Tips for giving a good talk

While not meant to be comprehensive, the following is a list of a few tips which can help to improve the quality of a mathematical or other formal talk.

  • Prepare a script. Even if you know your subject like the proverbial back of your hand, it can be very easy to get nervous, intimidated, or just confused during your talk. After all, you're under time pressure, and the audience can include world experts in your field who very likely know much more about your subject than you do, which can be intimidating. Having a script ready means you can pick up where you left off if you get mixed up, and nothing says you have to follow it precisely -- but it's important to have it in case you need it.

  • Make slides. Writing on the board is very time-consuming and prone to errors, especially when you're under time pressure and nervous. Preparing slides beforehand not only gives you the chance to edit what you show the audience in advance, making sure you catch and correct errors, but saves you the time of having to copy onto the board. Also, it's generally easier to read typed slides than handwriting. Preparing slides forces you to organize beforehand what you plan to say, so that your talk has a better chance of sounding like a coherent talk instead of disjointed rambling.

    I used to use overhead slides (aka transparencies) prepared with LaTeX, though these days my preferred format is a landscape .pdf file on a USB stick, prepared with LaTeX -- it's pretty unusual these days to be asked to give a talk in a room which doesn't have a computer and projector. One can opt for an old-school look with SliTeX, or for a more modern look use the Beamer package.

    For the LaTeX-impared, another option is to use PowerPoint (or OpenOffice), though if you opt for this route I urge you to resist the temptation to fill your presentation with distracting fades, special effects, and little dancing monkey animations.

    Whatever softare you use to prepare your slides, it's a good idea to make a self-contained .pdf file in case the computer you're presenting on doesn't have your fonts or software installed. It's also a good idea to have a printout of your slides for use with camera-type projectors in case of computer crashes.

  • Slides are not your script. Your slides should be the illustrations of your talk, not the complete talk itself. Too many words on a slide are distracting and the audience ends up reading your slides instead of listening to your talk. You should have a title slide listing your name, the title of your talk, and your academic affiliation as well as any other relevant information like faculty mentors, coauthors or funding information. The rest of your slides should have the main points of your talk, including short statements, diagrams, equations, statements of theorems and sketches of their proofs, and computational results.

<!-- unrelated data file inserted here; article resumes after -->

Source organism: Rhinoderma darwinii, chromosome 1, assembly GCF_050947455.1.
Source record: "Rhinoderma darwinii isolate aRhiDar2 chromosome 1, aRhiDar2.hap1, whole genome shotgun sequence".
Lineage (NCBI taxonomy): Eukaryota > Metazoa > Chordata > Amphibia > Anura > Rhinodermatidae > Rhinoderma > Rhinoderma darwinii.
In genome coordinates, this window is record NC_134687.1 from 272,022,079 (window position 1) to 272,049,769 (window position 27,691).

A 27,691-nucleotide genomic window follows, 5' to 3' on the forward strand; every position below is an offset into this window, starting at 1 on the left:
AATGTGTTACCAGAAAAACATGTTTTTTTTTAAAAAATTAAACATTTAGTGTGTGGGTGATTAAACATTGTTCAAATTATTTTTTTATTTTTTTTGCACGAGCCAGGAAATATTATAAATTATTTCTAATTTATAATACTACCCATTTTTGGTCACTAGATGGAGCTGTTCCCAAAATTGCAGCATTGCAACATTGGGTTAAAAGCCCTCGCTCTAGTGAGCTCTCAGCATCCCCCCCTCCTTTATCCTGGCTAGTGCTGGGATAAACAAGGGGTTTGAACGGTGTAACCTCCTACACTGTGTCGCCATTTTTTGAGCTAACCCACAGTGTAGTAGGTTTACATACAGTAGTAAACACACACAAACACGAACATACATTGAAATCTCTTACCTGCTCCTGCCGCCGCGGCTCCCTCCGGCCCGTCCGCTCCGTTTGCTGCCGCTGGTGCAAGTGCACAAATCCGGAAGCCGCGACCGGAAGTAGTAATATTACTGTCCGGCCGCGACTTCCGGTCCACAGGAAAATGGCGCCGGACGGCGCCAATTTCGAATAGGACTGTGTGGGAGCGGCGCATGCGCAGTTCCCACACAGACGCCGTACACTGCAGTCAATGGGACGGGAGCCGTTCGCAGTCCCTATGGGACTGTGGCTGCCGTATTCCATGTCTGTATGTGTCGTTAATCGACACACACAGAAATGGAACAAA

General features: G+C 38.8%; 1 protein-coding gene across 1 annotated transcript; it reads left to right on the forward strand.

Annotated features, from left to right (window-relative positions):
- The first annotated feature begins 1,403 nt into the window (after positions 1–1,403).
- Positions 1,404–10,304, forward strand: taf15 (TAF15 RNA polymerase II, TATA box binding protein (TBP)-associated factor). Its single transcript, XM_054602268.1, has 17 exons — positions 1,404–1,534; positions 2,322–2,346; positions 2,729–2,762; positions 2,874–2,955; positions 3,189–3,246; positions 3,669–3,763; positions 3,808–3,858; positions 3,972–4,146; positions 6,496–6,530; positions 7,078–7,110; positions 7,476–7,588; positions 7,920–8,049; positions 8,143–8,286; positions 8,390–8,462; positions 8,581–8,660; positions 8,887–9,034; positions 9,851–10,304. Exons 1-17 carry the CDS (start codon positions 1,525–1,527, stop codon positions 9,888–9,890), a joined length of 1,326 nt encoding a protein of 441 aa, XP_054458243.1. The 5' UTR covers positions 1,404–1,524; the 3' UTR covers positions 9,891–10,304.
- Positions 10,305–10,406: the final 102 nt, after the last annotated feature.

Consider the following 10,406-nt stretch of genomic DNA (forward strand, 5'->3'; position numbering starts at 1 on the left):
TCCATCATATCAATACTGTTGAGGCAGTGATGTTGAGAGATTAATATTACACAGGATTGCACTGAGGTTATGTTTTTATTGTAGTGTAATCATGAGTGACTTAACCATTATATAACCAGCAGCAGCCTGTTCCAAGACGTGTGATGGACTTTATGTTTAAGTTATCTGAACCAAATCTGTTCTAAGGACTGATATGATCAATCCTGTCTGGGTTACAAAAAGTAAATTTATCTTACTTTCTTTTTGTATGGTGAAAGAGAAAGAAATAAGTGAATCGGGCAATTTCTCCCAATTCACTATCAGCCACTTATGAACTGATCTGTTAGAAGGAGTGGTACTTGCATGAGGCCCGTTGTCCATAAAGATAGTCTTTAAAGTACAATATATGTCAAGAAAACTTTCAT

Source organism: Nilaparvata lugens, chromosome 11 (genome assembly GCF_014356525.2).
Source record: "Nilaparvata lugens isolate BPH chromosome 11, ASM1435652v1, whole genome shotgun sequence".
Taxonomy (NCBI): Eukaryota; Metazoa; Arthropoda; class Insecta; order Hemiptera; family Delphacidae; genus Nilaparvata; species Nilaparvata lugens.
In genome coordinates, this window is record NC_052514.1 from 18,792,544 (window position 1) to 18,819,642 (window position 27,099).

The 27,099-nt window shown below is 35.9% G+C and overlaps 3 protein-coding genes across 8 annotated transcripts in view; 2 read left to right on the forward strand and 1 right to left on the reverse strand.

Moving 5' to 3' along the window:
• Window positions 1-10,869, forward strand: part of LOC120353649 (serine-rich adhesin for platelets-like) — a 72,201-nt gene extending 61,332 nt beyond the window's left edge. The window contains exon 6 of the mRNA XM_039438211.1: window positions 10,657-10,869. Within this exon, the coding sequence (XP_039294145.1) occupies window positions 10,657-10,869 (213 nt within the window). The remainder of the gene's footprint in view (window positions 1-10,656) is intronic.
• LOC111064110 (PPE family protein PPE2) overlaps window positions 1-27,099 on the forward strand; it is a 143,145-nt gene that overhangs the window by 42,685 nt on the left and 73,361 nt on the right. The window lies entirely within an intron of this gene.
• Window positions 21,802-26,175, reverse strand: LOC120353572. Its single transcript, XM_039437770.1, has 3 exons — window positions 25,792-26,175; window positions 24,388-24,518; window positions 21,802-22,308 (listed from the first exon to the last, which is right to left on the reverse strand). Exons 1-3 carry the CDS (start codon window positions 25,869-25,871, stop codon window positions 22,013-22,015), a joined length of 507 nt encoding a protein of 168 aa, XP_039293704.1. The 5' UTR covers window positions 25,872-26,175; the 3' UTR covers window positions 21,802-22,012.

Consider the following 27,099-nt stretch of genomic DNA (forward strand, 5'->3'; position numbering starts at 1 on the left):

• Practice your talk. Going through your talk in front of actual live people can help you catch errors or omissions and give you a good idea of how much time your talk will take. It can also help you to anticipate questions that your audience will have, including the ubiquitous "What are the practical applications of your research?" question.

  • Appearance. It's not always necessary to dress up formally in a suit and tie, but it is important to calculate the effect your appearance will have on your audience. When in doubt, it's best to err on the side of formality, and in any case one should always try to look good. Dressing up, even if only slightly, sends the message that you're aware that you're not in everyday mode but are taking the conference seriously.

  • Attend the other talks in your session. If everyone skipped all the talks but their own, there'd be no point to having a conference. Part of what's good about going to conferences is getting to see what other people are doing and how they're approaching their research problems in order to get new ideas for your own research. This also solves the problem of getting lost in the building (unless you're scheduled to talk first) and makes it easier to deal with unanticipated schedule or room changes.

Copyright © 2005-2008 Sam Nelson